David C. Driskell Center

Research and Creativity

The David C. Driskell Center for the Study of the Visual Arts and Culture of African Americans and the African Diaspora aims to promote innovative approaches to the study of culture and social life in African communities and communities of African descent.

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Cultivating New Generations of Scholars, Artists, and Performers

In helping to found the Center, Distinguished University Professor Emeritus David C. Driskell called upon academe to cultivate new generations of artists and scholars of the African diaspora. Answering this call, the Center seeks to enrich research at Maryland in the humanities, social sciences and in artistic expression, particularly through the support of projects that take up innovative, interdisciplinary and transnational approaches to the complex aesthetic, social, and political questions raised by African and African diasporic identities.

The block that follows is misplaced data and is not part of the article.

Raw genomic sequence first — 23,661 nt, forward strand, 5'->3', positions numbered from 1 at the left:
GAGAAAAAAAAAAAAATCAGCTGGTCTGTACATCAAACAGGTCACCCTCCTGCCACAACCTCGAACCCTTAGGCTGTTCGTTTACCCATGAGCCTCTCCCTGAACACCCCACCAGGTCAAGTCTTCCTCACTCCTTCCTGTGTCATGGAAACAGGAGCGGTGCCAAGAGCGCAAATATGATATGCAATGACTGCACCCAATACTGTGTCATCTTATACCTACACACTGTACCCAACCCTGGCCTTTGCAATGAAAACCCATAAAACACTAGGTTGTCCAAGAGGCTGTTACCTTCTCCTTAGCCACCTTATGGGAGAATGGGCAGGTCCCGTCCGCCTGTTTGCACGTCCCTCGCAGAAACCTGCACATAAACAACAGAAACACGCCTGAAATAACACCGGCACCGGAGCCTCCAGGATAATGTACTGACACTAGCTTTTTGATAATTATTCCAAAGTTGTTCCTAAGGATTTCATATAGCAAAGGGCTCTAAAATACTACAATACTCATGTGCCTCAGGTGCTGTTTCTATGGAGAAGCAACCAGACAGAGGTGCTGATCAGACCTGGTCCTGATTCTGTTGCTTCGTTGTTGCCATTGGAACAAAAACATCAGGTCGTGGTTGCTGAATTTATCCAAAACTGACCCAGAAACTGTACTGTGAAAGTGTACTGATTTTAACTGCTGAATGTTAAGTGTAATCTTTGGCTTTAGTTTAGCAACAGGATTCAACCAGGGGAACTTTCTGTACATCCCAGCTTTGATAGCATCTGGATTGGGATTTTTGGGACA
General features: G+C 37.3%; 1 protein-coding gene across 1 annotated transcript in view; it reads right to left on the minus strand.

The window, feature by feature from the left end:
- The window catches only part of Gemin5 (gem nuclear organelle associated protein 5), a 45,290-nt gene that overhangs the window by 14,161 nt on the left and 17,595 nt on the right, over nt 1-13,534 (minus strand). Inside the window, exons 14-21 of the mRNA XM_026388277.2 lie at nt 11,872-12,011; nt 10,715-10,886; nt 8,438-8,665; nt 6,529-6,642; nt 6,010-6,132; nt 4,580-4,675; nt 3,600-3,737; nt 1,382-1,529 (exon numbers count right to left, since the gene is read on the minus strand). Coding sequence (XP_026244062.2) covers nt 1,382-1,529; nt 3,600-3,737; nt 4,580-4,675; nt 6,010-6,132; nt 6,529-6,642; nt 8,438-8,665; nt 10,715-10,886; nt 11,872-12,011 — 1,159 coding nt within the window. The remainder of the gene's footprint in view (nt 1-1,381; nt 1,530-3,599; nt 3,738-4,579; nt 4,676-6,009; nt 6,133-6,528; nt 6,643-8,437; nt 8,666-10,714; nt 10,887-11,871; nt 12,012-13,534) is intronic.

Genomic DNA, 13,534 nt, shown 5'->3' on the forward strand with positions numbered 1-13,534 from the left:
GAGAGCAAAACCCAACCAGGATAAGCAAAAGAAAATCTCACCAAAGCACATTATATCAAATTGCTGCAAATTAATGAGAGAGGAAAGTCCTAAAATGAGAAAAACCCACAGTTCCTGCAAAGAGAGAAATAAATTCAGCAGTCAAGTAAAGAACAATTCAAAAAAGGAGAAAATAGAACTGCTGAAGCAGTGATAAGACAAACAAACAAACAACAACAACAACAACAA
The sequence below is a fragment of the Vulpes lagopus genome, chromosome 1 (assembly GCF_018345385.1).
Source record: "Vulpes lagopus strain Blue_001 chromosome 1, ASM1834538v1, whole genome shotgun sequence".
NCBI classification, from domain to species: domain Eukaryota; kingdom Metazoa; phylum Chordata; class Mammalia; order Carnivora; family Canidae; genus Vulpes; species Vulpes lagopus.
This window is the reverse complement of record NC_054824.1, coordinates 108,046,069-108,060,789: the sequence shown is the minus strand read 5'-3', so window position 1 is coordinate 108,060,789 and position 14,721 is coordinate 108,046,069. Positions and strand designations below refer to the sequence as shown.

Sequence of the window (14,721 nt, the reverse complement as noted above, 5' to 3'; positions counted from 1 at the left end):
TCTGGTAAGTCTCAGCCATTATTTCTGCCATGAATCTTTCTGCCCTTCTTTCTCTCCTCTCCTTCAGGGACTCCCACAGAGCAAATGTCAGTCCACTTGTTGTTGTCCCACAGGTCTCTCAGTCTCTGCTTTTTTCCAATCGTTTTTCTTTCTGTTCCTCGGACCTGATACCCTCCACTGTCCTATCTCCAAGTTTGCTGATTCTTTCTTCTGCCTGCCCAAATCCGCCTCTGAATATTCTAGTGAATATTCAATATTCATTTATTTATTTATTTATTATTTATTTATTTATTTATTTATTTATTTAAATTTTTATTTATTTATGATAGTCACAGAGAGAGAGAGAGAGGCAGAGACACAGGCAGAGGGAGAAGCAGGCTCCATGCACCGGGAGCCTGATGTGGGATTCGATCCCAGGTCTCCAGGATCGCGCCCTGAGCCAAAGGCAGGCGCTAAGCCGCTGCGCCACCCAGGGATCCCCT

Creative achievements supported by the David C. Driskell Center include the establishment of an annual Distinguished Lecture in the Visual Arts and a number of museum exhibitions including Successions: Prints by African American Artists from the Jean and Robert Steele Collection (Spring 2002), Selections from Narratives of African American Art: The David C. Driskell Collection (Winter-Spring 2003), Bridges: Students of David C. Driskell from the University of Maryland, 1977-1997 (Spring 2003), Mary Lovelace O'Neal, (Spring 2004), Faith Ringold: Mama Can Sing, Papa Can Blow, (Fall 2005), and David C. Driskell: Fragments of Color, (Spring 2006).